Prep 10 mins
Cook 20 mins
A blend of two recipes, one by Madhur Jaffrey. It calls for two forms of cumin, but use what you have.
- 6 large very ripe tomatoes (or 8 large plum tomatoes, very ripe)
- 2 tablespoons butter (or ghee)
- 1⁄4 teaspoon black mustard seeds
- 1⁄2 teaspoon cumin seed
- 1⁄2 large white onion, finely chopped
- 1⁄2 teaspoon ground turmeric
- 1 teaspoon ground cumin
- 1⁄8 teaspoon ground cayenne pepper
- 1⁄2 teaspoon salt
- fresh ground black pepper, to taste
- 1 1⁄2 cups cubed panir
- 3 tablespoons chopped cilantro (coriander leaves)
- Wash, core and quarter the tomatoes, but don't peel them. Place in a blender and puree them until they are very smooth, adding some water if necessary. Set the puree aside.
- Melt the butter or ghee in a large saucepan, then add the mustard and cumin seeds, let them sizzle for a few minutes. Don't be alarmed if they start making popping sounds, that is good. Add the onions and saute, stirring, until they are soft and the edges are a bit brown and crisp. Add the ground turmeric, ground cumin, cayenn, salt, and pepper, saute 30 seconds or so, then add the tomatoes, stir well, and bring to a boil. Reduce heat and simmer, stirring frequently, until the sauce is reduced a bit and no longer smells raw, about 20 minutes.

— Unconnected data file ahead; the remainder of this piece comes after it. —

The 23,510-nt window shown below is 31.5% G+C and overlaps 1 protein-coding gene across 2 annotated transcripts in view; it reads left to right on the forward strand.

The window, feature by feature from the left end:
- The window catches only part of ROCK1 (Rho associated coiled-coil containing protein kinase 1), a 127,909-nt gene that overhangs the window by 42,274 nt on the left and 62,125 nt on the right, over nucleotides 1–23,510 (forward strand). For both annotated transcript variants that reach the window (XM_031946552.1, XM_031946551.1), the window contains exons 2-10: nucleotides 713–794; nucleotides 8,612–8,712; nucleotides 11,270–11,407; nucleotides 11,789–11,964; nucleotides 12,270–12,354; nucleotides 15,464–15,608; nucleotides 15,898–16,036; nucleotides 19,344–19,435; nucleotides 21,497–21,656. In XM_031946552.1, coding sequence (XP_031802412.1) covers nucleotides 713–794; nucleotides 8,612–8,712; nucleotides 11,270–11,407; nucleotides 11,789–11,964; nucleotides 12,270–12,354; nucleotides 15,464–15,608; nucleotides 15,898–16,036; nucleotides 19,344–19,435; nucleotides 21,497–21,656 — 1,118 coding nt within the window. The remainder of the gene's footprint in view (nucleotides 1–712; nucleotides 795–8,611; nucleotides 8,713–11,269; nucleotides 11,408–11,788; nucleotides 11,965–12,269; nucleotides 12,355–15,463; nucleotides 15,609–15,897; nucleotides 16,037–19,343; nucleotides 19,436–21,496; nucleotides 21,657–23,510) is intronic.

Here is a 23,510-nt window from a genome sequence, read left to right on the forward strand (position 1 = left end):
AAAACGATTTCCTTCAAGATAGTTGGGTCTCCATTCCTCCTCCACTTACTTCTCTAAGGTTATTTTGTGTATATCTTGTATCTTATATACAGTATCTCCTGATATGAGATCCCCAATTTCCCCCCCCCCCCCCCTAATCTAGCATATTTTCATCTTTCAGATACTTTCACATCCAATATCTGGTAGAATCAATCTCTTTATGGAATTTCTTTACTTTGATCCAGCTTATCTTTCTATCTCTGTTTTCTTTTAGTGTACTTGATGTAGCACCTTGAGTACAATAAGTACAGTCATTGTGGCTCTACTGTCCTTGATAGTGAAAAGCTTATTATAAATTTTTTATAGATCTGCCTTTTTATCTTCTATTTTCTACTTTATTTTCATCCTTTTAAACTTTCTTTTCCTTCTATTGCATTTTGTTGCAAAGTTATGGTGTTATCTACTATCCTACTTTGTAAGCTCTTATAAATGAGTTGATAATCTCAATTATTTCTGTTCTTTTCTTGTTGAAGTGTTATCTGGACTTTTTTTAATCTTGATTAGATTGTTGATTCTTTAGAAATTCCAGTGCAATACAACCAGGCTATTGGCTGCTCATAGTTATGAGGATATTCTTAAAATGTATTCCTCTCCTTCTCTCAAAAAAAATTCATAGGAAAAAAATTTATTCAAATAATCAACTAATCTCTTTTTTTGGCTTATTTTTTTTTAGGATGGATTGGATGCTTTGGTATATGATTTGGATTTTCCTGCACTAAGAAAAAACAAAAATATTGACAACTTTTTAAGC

- While the sauce is reducing fry the paneer cubes in some oil or ghee until they are browned, This step is not necessary, as raw paneer may be used instead of fried, but it will add a textural and flavor difference. Place the fried paneer cubes in hot water as they are cooked to keep them warm, or keep them warm in a low oven. Add the paneer to the hot tomato curry sauce and serve, garnished with cilantro, with basmati rice. Sauteed kale makes a nice side with this.